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Giving Compass' Take:
• The National Endowment for the Humanities is investing in universities to make books about literature, history, and musicology available for anyone to download online.
• COVID-19 has underscored the need to make research and resources available online. How can donors help with this?
The National Endowment for the Humanities has a new plan for attracting more readers to books about literature, history and musicology: Make the books digital, and make them free.
The federal agency’s new Fellowships Open Book Program awards grants of $5,500 to university presses to publish open access, online versions of recent humanities books so that they’re available for anyone to download. The funds help cover the cost of digitization, marketing, and an author stipend.
Disseminating research about language, culture and art more widely online has become a goal of scholars and librarians, who say the general shift from print to digital materials—and the decline in academic library spending on physical books—has hurt the visibility of humanities scholarship, according to Peter Potter, publishing director of University Libraries at Virginia Tech.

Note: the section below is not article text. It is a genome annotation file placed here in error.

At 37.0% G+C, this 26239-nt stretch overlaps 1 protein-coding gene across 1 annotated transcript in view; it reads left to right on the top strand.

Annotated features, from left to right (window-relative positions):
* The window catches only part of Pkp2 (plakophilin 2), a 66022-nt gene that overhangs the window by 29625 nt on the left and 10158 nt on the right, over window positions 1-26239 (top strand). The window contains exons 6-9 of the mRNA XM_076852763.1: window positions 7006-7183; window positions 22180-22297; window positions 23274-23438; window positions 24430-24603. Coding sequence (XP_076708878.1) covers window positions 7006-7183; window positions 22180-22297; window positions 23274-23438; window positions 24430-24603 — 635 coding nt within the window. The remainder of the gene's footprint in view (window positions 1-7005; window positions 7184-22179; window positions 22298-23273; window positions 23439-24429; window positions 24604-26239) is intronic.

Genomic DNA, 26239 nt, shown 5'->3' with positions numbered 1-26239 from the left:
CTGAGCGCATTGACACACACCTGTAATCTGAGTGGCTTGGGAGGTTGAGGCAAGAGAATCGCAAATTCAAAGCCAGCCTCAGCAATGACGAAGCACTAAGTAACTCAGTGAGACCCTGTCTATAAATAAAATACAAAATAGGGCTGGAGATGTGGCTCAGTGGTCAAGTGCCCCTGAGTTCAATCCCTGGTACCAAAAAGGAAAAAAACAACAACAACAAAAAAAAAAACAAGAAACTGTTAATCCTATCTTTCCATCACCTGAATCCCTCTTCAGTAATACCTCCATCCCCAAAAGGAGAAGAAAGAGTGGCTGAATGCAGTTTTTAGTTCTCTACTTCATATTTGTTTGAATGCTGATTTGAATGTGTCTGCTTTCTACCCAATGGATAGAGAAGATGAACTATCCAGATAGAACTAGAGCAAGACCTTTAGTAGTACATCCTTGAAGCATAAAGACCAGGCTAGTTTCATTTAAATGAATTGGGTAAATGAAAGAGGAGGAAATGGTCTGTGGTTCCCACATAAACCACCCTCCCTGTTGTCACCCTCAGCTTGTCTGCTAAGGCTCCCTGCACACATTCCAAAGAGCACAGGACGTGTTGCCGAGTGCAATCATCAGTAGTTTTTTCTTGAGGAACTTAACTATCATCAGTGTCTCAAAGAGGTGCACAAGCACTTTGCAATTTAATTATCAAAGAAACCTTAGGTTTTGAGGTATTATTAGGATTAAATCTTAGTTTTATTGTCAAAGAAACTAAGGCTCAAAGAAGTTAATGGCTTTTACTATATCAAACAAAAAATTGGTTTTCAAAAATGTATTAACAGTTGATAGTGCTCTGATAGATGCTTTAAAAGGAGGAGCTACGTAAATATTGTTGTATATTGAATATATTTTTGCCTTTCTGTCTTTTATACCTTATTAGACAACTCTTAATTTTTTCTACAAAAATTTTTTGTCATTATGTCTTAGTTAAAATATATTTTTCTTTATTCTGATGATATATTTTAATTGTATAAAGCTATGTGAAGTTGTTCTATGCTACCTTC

He helps to lead a program whose goals are similar to those of the Fellowships Open Book Program: the Toward an Open Monograph Ecosystem project, which raises money from universities to support the publication and digital distribution of open-access versions of academic books.
The COVID-19 health crisis has underscored the importance of making research resources available online, leaders say.
“The current pandemic has heightened the need for scholars to be able to conduct serious research remotely,” said Jon Parrish Peede, National Endowment for the Humanities chairman, in a statement. “The digital editions made possible by these new awards will make superb NEH-funded works freely available to readers across the globe.”
Read the full article about connect humanities books by Rebecca Koenig at EdSurge.